Arthur Christopher Orme Plummer, actor (b at Toronto 13 Dec 1929). Christopher Plummer, a great-grandson of Prime Minister Sir John Abbott, is an international star who has worked widely on the stage, in film and on television in the US, Britain and Canada. He is Canada's most distinguished movie star in the classical mould, and has taken on innumerable larger-than-life roles. Plummer has played Cyrano de Bergerac, King Lear, Hamlet, Rudyard Kipling, John Barrymore and, of course, Baron von Trapp opposite Julie Andrews in The Sound of Music (1965), one of the most popular films of all time.

Raised and educated in Montréal, Plummer became fluently bilingual. After watching Laurence Olivier in Henry V, he decided to pursue an acting career. He apprenticed with the Montréal Repertory Theatre along with fellow Montréaler and future Captain Kirk, William Shatner.

Christopher Plummer on Stage

Christopher Plummer made his professional debut in 1948 with Ottawa's Stage Society, performing over 100 roles with its successor, the Canadian Repertory Theatre. Performances in Bermuda led to a US tour of Nina (1953) and Broadway recognition in The Starcross Story (1954), The Lark (1955) and as Marc Antony in Julius Caesar in the American Shakespeare Festival's 1955 inaugural season.

Other notable New York City engagements included The Dark Is Light Enough (1955); the devil in J.B. (1958); Arturo Ui (1963); Pizarro in The Royal Hunt of the Sun (1965); The Good Doctor (1971); and the title roles in the musical Cyrano (1973) and the one-man play Barrymore (1996-98 and again in 2011), both of which garnered him Tony Awards. Then came Iago in Othello (1981-82) and Macbeth with Glenda Jackson (1988); Pinter's No Man's Land (1995) with Jason Robards, Jr; and King Lear (2004). In 2007 he appeared in Inherit the Wind and was nominated a seventh time for a Tony Award.

In 1961 Christopher Plummer appeared at Stratford-upon-Avon, UK, as Richard III while alternating in London as Henry II in Becket (winning the Evening Standard Award). He continued his British career at the National Theatre in revivals of Amphitryon 38 (directed by Laurence Olivier) and Danton's Death in 1971 and The Scarlet Pimpernel at Chichester in 1985. His first King Lear was directed by Sir Peter Hall in 2001.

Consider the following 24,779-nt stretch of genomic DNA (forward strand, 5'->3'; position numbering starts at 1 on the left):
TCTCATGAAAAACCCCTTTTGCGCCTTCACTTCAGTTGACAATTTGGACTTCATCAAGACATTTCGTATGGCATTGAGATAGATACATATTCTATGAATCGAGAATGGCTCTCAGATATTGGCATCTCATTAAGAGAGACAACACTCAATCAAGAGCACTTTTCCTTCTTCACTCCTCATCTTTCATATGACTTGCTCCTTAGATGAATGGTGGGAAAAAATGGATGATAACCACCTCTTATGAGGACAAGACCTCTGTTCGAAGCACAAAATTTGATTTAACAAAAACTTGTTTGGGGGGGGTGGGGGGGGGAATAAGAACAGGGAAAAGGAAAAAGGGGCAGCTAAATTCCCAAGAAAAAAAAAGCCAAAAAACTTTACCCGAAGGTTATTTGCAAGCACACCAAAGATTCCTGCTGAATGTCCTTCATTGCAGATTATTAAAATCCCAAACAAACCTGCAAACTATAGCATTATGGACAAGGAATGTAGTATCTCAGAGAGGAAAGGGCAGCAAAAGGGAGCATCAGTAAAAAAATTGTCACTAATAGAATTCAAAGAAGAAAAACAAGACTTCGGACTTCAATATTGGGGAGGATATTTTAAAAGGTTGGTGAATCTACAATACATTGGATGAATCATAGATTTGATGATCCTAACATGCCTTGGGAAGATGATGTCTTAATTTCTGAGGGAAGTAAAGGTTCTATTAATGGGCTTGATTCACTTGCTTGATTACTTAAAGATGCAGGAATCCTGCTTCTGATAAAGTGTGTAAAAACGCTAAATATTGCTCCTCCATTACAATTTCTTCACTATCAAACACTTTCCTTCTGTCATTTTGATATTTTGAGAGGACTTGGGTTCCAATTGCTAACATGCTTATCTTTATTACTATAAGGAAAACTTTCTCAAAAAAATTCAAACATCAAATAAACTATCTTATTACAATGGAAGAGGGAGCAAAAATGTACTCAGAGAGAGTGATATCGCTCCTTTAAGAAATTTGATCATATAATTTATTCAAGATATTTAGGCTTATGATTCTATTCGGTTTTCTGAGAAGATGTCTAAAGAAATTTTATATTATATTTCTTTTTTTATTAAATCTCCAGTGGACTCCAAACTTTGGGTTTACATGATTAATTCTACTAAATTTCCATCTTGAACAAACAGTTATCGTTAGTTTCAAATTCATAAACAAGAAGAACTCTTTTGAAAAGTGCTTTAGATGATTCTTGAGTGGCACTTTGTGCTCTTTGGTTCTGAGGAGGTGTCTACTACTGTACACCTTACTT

Between 1956 and 1967 he starred at Canada's Stratford Festival playing Henry V, Hamlet, Andrew Aguecheek, Mercutio, Leontes, Macbeth, Cyrano de Bergerac and Marc Antony, as well as other roles. He returned 26 years later on 13 July 1993 to help the festival celebrate its exact 40th anniversary day with a gala one-man show entitled A Word or Two, Before You Go. Barrymore made its 1996 Canadian debut at Stratford and Plummer's King Lear was seen in 2002. He played Caesar in the Stratford Festival's Caesar and Cleopatra, which was also filmed for television in 2009 (he received a Gemini Award nomination for best performance in an arts program) and Prospero in The Tempest in 2010.

Christopher Plummer in Film

Christopher Plummer has accumulated more than 150 feature film, television movie and miniseries credits, either as a leading man or distinguished supporting player. His first was a small part in a film directed by Nicholas Ray, Wind across the Everglades, in 1958. The following year he was cast opposite Julie Harris in a US television production of Ibsen's A Doll's House. He also had a major part in the Hollywood blockbuster The Fall of the Roman Empire (1962), which led to the role of Baron von Trapp in The Sound of Music (1965). Not a trained singer, Plummer was uncomfortable in the role of the stuffy baron and was upstaged by the brilliant singing voice of his co-star, Julie Andrews. He has said publicly that he disliked the part; however, the film is enduringly popular and its success propelled Christopher Plummer into a prestigious and long-lasting film career.

Following the Sound of Music, he was cast opposite Robert Redford and Natalie Wood in Inside Daisy Clover (1966); as the lead in Oedipus the King (1967); as Field Marshall Rommel in Night of the Generals (1967); as the Duke of Wellington in Waterloo (1970); and as Rudyard Kipling in John Huston's The Man Who Would Be King (1975) with Sean Connery and Michael Caine. Plummer seemed to disappear into character parts in the 1970s and 1980s in a series of films, re-emerging in the 1990s in smaller but more refined roles that suited his patrician bearing and Shakespearean training.

After playing the villain in Star Trek VI: The Undiscovered Country (1991), he had a small part in Spike Lee's Oscar-winning Malcolm X (1992) starring Denzel Washington, and was in Mike Nichols's Wolf (1994) with Jack Nicholson. He appeared in Dolores Claiborne (1995) with Kathy Bates, in Terry Gilliam's 12 Monkeys (1996) with Brad Pitt and Bruce Willis, and gave another powerful performance as broadcaster Mike Wallace in the Russell Crowe thriller The Insider (1999).

Plummer appeared in Ron Howard's A Beautiful Mind in 2001 and in 2009 he was nominated for an Oscar for best supporting actor for his role as Leo Tolstoy, opposite Helen Mirren as Tolstoy's wife Sophia, in The Last Station. His performance drew nominations for best supporting actor from the Golden Globes, the Independent Spirit Awards and the Screen Actors Guild.

Christopher Plummer played a gay father who "comes out" late in life, in the romantic comedy Beginners (2011). He has a part in the American remake of the Swedish film The Girl with the Dragon Tattoo, based on the international bestselling thriller.